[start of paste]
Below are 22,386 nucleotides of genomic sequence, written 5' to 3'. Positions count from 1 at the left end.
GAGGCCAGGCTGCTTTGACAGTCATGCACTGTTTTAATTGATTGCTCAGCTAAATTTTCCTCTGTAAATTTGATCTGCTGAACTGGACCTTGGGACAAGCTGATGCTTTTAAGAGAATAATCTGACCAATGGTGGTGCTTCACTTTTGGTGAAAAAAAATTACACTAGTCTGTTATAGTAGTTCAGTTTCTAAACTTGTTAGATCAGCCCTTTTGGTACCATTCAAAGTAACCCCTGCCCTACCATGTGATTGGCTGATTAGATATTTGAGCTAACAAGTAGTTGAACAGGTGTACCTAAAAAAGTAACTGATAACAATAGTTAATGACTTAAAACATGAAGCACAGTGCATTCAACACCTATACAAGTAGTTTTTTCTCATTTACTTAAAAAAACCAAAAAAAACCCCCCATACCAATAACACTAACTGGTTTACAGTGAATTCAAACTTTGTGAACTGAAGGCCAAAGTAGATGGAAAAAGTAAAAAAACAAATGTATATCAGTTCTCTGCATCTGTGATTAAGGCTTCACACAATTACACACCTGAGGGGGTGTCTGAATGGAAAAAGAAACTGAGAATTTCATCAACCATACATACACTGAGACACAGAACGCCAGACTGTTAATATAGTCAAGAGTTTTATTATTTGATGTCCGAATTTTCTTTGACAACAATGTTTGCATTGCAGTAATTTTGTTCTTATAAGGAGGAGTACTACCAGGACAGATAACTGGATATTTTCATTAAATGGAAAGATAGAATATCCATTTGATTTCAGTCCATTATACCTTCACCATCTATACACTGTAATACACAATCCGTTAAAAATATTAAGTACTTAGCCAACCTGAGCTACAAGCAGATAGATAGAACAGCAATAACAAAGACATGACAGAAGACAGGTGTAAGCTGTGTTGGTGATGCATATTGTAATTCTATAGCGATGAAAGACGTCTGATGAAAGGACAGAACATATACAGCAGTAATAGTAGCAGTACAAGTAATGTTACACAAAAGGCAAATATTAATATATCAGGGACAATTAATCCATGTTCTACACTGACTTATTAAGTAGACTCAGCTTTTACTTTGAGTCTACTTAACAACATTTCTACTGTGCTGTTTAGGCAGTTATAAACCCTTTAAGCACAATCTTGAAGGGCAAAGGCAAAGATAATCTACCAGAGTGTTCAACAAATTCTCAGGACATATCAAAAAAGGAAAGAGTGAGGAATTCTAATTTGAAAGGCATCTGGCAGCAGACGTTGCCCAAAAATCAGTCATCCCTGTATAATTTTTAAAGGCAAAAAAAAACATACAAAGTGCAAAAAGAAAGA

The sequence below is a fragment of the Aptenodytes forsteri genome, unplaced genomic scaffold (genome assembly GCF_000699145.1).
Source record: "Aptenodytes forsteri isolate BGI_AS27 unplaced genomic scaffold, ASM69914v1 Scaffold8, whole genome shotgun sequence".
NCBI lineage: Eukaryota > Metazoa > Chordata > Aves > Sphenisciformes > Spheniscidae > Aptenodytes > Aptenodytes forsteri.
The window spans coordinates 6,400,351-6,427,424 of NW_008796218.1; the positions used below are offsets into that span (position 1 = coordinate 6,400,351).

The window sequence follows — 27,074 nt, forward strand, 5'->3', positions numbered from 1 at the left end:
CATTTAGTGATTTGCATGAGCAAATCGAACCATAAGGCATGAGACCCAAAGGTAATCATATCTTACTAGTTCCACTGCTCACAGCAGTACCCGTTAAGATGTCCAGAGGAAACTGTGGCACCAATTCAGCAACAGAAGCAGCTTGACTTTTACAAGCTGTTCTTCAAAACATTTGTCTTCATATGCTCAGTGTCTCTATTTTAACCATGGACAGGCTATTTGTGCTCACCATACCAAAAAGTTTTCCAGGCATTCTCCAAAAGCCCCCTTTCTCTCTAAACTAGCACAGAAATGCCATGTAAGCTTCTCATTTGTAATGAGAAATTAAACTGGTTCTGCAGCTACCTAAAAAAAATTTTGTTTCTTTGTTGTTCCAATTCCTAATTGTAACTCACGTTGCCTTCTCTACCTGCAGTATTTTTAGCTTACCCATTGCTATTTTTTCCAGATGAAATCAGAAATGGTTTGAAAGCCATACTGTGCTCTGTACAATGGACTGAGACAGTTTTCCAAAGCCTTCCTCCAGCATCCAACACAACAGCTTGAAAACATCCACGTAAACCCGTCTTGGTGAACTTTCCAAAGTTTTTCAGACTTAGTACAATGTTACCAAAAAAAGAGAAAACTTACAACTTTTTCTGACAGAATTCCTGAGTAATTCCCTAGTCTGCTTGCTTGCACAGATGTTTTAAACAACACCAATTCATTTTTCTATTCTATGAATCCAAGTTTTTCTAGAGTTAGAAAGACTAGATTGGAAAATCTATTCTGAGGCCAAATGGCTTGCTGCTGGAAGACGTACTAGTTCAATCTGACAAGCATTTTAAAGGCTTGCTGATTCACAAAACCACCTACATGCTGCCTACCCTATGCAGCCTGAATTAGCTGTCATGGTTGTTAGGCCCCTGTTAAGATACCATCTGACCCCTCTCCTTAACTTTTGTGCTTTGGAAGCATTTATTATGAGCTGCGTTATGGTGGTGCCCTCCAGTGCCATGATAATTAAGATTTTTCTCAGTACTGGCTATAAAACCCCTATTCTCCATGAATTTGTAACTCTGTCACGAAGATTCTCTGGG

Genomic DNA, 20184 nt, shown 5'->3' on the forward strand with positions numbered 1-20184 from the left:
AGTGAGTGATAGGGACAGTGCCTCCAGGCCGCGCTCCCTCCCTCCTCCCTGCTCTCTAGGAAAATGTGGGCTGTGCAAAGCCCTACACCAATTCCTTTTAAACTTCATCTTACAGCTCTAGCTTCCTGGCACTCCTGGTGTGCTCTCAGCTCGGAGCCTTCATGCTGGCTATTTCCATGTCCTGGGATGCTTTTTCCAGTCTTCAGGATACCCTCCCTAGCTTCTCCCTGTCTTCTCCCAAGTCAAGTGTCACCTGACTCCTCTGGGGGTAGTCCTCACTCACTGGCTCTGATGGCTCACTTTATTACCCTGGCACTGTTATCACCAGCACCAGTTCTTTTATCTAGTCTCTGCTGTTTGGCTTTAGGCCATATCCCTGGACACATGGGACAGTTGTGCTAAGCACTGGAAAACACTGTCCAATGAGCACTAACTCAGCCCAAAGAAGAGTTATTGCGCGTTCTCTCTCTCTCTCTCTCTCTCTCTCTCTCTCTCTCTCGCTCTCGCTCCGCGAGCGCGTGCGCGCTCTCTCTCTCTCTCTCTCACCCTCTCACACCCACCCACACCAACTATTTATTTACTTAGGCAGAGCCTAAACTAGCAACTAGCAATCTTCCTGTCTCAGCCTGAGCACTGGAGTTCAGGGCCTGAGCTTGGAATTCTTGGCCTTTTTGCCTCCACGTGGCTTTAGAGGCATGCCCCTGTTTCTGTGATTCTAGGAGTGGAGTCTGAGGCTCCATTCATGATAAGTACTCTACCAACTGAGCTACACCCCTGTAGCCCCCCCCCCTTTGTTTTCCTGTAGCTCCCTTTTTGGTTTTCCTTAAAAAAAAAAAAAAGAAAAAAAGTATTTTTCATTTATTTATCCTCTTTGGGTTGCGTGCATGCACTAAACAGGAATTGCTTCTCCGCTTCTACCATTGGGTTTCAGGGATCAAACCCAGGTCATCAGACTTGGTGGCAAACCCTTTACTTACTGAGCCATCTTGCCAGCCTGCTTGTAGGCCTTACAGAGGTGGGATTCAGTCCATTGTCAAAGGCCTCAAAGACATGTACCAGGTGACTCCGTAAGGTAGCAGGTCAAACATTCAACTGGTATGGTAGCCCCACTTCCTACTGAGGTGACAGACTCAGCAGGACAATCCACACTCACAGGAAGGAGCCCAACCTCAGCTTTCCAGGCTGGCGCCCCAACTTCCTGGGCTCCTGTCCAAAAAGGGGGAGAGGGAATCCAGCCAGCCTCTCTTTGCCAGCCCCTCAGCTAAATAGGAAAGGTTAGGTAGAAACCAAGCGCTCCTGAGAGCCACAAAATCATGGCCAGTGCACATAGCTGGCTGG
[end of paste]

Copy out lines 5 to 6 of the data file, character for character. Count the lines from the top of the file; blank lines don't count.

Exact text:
NCBI lineage: Eukaryota > Metazoa > Chordata > Aves > Sphenisciformes > Spheniscidae > Aptenodytes > Aptenodytes forsteri.
The window spans coordinates 6,400,351-6,427,424 of NW_008796218.1; the positions used below are offsets into that span (position 1 = coordinate 6,400,351).